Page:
Prime Minister Obama?
August 22, 2009 - David McConkey
Obama is exciting for a number of reasons. He is smart and capable. He identifies with the younger generation and their Internet-inspired communication and openness.
He tackles big questions and issues, such as health care reform and global warming. He challenges citizens to become involved with their community and government.
Obama inspires with his message of personal responsibility. This is especially appropriate for young black men, who grow up in a society that is still prejudicial.
One stereotype: about the only way for blacks to escape the ghetto is to become an entertainment or sports superstar. Obama’s life, however, reminds everyone that for most people success starts by going to college and obtaining a regular job.
The marriage of Barack and Michelle Obama also sets a powerful example. An important factor contributing to people’s success is growing up with two parents. African-Americans are at a disadvantage in that many grow up in single-parent homes – partly a legacy of slavery with its disruption of families.
Of course, there is his racial background. Ideally, race should not be a factor in electing someone. But that is just what has happened in the past. Politics has been dominated by older white men, who have perpetuated themselves by selecting more of the same.
Not that there is anything wrong with boring old white men. I’m one myself! But we are losing out on the talents and perspectives of women, visible minorities, and aboriginal people – who together actually make up the majority of the population.
By showing that an African-American can become President, Obama has opened the doors to everyone else. By electing him, the United States has said yes to the future.
Wouldn’t it be great to have that kind of leader in Canada? Especially an aboriginal Prime Minister who could be as inspiring here as Obama has been in the U.S.
For aboriginals here have suffered from similar problems as blacks in the States. This includes government-sponsored disruption of family life; in our case with residential schools.
But we won’t get a Barack Obama in Canada anytime soon. So says Globe and Mail journalist John Ibbitson in his new book Open and Shut: Why America Has Barack Obama, and Canada Has Stephen Harper.
Ibbitson argues that while the U.S. is an open society, Canada is closed. We are not as ready to experiment. As well, our political system does not have mechanisms like their primaries that let new people in.
Only one Canadian province (P.E.I.), for example, has ever elected a woman as premier. Eight U.S. states currently have female governors.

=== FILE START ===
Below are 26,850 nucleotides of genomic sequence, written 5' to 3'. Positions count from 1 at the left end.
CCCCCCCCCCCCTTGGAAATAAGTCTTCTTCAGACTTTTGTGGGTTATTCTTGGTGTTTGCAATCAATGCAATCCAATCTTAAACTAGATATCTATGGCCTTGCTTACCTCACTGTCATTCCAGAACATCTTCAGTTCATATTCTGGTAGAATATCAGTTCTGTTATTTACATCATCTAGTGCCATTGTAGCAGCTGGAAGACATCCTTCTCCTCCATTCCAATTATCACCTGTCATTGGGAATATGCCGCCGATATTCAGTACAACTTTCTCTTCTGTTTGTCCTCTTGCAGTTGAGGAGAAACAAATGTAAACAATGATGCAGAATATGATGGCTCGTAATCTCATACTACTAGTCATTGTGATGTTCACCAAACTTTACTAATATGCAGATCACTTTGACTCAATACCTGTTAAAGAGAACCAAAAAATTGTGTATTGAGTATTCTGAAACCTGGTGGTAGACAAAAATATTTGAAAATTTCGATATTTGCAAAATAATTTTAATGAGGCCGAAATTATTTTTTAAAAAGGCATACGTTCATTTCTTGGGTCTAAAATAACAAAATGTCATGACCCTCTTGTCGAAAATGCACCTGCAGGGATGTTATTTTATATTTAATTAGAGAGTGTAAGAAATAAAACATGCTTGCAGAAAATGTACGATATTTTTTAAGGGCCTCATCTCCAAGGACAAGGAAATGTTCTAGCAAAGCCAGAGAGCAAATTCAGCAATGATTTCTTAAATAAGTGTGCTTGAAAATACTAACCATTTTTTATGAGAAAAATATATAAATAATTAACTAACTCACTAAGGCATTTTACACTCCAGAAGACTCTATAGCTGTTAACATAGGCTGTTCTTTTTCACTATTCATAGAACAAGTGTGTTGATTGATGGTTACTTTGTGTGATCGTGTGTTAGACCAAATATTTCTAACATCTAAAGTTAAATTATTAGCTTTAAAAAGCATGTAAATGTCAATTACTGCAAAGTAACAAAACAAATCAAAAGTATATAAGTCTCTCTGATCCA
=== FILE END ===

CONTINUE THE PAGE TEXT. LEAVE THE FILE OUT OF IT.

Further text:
Ibbitson paints a bleak picture of Canadian federal politics. We have uninspiring leaders and both the Conservative and Liberal parties are in bad shape. Because the Bloc Quebecois gets 50 seats from the get-go, minority governments are almost a given.
Ibbitson details a number of sorry examples: “ineffectiveness” of the Stephen Harper cabinet, “dysfunctional” departments like Foreign Affairs, “bungled” programs like the gun registry, “catastrophic mismanagement” of First Nations issues.
Transformation could happen in Canada, Ibbitson says. But it will take generational change, political parties opening themselves up, and enough people ready to “create a political storm that sweeps away the wreckage of the old politics.”
Obama showed that millions, especially young people, can be mobilized on the Internet: to register to vote, volunteer time, give money, and spread the word. Obama raised more money than anyone else ever had. He received the overwhelmingly support of new voters.
Obama demonstrated the importance of the youth vote. He won two-thirds of the under-30 age group, but got only half of those aged 30 to 65, and lost the over-65 crowd.
So Canadians should be able to get an Obama-type leader at some point. Our laws encourage many, small, political contributions.
Young people are receptive to racial and gender diversity, are wired to the Internet, and are disenchanted with today’s politics.
Canada’s Barack Obama? Yes, Ibbitson says, “she’s out there, though she may be busy right now, studying for exams . . .”
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